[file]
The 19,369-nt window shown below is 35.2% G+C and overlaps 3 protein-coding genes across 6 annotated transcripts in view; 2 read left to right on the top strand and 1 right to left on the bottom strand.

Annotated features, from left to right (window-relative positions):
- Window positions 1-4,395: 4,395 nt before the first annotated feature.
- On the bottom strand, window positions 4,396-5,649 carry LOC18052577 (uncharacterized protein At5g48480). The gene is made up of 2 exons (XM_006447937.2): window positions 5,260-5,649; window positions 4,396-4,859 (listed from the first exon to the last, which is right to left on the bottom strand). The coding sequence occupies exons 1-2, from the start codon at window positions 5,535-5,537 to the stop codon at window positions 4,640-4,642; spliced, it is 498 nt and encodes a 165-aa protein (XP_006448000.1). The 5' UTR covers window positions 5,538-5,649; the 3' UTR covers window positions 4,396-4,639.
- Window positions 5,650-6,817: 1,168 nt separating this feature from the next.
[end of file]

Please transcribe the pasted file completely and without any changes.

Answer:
The 19,369-nt window shown below is 35.2% G+C and overlaps 3 protein-coding genes across 6 annotated transcripts in view; 2 read left to right on the top strand and 1 right to left on the bottom strand.

Annotated features, from left to right (window-relative positions):
- Window positions 1-4,395: 4,395 nt before the first annotated feature.
- On the bottom strand, window positions 4,396-5,649 carry LOC18052577 (uncharacterized protein At5g48480). The gene is made up of 2 exons (XM_006447937.2): window positions 5,260-5,649; window positions 4,396-4,859 (listed from the first exon to the last, which is right to left on the bottom strand). The coding sequence occupies exons 1-2, from the start codon at window positions 5,535-5,537 to the stop codon at window positions 4,640-4,642; spliced, it is 498 nt and encodes a 165-aa protein (XP_006448000.1). The 5' UTR covers window positions 5,538-5,649; the 3' UTR covers window positions 4,396-4,639.
- Window positions 5,650-6,817: 1,168 nt separating this feature from the next.